Skills You Need (2)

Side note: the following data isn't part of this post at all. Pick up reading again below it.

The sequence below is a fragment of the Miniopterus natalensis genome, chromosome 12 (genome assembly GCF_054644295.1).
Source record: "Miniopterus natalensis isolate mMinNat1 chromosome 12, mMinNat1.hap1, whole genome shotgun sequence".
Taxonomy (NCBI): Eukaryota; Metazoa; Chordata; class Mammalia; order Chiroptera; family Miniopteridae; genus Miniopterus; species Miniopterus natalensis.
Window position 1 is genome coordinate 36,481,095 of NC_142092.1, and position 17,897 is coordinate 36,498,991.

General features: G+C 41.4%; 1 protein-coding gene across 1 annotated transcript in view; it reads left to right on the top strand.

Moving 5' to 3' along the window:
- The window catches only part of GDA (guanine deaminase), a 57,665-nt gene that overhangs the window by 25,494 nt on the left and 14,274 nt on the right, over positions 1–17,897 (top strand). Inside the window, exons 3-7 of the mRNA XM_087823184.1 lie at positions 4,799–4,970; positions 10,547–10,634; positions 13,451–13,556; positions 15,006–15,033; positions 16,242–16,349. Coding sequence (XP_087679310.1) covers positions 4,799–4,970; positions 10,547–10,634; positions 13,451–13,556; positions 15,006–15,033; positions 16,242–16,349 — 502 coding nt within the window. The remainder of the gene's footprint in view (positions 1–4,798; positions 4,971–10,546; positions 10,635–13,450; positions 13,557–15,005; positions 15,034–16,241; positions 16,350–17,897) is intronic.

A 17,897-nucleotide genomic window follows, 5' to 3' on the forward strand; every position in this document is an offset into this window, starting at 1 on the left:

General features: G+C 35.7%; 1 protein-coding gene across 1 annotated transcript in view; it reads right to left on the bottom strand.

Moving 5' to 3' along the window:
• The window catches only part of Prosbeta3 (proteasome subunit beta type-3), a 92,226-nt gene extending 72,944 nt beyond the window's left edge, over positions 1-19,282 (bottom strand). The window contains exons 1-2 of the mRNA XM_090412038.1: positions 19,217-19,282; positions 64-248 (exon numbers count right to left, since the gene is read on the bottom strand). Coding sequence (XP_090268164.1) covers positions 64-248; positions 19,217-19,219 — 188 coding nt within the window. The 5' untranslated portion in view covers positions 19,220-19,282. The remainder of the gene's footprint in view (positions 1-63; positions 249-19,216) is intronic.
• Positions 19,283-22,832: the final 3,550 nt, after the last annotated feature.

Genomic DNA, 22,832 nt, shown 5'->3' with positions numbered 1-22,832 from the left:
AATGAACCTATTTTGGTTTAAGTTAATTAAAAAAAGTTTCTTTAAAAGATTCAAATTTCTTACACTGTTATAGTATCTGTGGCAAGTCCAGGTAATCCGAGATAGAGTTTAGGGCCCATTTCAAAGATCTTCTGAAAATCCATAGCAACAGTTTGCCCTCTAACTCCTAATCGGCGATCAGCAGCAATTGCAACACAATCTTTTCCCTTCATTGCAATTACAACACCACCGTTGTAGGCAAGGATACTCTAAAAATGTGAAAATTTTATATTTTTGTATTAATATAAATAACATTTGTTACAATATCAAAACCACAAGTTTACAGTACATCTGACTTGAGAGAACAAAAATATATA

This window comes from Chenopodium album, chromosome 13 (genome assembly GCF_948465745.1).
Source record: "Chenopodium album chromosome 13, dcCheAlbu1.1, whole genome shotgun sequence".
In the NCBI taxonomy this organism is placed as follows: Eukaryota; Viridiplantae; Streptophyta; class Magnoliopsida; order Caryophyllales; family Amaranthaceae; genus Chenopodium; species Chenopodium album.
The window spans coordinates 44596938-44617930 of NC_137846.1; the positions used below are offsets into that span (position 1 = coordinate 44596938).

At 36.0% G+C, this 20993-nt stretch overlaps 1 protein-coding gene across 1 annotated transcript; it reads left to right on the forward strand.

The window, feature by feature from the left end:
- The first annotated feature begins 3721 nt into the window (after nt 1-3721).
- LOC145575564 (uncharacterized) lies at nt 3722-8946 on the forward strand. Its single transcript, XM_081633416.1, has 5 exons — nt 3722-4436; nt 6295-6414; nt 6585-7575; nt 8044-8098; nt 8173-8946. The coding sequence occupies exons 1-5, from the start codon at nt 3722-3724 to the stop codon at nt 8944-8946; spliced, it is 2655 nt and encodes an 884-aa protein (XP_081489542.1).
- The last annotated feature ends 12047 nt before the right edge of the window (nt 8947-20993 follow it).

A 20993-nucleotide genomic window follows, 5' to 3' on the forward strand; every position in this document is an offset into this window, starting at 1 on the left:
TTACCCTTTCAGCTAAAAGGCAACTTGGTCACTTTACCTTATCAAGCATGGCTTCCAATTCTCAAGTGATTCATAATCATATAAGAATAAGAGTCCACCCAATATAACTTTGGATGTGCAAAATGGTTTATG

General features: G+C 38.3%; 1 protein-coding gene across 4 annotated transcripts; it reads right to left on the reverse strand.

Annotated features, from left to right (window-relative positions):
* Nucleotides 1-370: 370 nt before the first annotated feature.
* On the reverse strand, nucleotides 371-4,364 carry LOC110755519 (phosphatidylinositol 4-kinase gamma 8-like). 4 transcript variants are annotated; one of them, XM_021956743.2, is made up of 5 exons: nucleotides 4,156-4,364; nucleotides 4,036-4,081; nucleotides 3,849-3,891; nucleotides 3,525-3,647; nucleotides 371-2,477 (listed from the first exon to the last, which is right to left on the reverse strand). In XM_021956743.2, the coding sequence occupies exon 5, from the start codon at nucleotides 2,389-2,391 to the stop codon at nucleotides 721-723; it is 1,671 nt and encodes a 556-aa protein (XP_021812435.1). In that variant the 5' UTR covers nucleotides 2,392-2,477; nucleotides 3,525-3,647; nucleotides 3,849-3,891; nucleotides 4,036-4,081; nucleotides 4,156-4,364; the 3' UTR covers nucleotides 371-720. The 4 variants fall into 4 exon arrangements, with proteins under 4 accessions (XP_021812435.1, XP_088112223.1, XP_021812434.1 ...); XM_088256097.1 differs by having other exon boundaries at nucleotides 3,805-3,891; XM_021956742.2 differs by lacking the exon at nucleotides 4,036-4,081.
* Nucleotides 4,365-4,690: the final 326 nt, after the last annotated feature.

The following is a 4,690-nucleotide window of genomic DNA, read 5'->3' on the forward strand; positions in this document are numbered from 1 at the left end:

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I promised to teach you how to re-write your CV in my last article on the Skills You Need. If you missed the first article you can read it here What is a CV? • In simple terms, your CV or resume sets out your skills and experience. Your CV should demonstrate to any potential employer why they should hire you above any of the other skilled candidates who have presented themselves for employment. • Technically a CV (Curriculum Vitae) is a detailed document outlining all of your life achievements, qualifications, associations, awards and skills. Curriculum Vitae means ‘course of life’ in Latin. What is a Resume? • A resume (spelt résumé, with accents, in its technical form), is a more concise document; an abbreviated version of your CV that focuses on specific skills and achievements, usually in relation and relevant to an employment opportunity. • However, for the sake of this article the terms CV and résumé are interchangeable. • In the UK and Ireland, job applicants are usually required to produce a CV whereas in the US and Canada the word resume is more frequently used. • In India, Australia and other English speaking counties either term may be used – for the purpose of applying for a job CVs and resumes are the same thing, it just depends on where the job is! Follow these 6 tips doggedly in order of importance. 1. Decide whether you want to start with a personal statement • This is optional, although many CV-writing companies recommend it. If you decide to include one, it needs to say something real about you, and not just be an anodyne statement that could apply to anyone. Try to avoid jargon such as ‘forward-thinking’ or ‘strategic’ and use this to showcase your strengths, if possible focused on action. 2. Include sections on Key Skills, Knowledge and Achievements, Work Experience, and Education • Precisely how much to include in each section depends on the sector to which you are applying. Try to get some advice from someone in the sector if you don’t already work there. Start with the most recent achievement, experience or training, and work backwards in each section. 3. When discussing achievements, focus on what you’ve actually done and the end result achieved • Your statements should be in the form “In situation x, I did this, and the end result was that”. For example:- • In an unexpected funding crisis, I organised and carried out a cross-departmental review with colleagues, and managed to find savings which addressed all our funding concerns and gave us £x to put towards contingencies. or • As president of the climbing club at university, I sought out a commercial sponsor from contacts made during work experience and successfully obtained funding for new equipment. or • As chair of the college fundraising committee, I successfully organised an event which more than 200 people attend, and which raised xxxNaira. It has gone on to be a regular part of the social calendar. Concentrate on your personal actions, the precise outcome, and how you knew the action was a success. 4. Include everything relevant in ‘Work Experience’ and ‘Education’ • Once you’ve got plenty of work experience, it’s OK not to include the paper round you had when you were 16 and the summer jobs you had as a student. • If you’ve taken a career break for some reason, or had a period out of work after redundancy, say so. Otherwise you’ll be asked about it, if they don’t just assume you were in prison and bin your CV. • You don’t include every last course you’ve ever done, but do include everything that’s relevant to the job. If you’re going for a job as a forklift driver, they won’t want to know about your catering qualification, but your Health and Safety certificate might be relevant. • Check the essential requirements for the job, and make sure you’ve included anything that’s mentioned. 5. Include your contact details last or at the top. I always recommend that this comes last, because that’s less important for recruiters who have no time for stories. Your skills and achievement should be more pronounced than your personal details like home address, hobbies etc. 6. As much as possible make your CV 2 pages. You can follow me on twitter @lg1702 or email me:-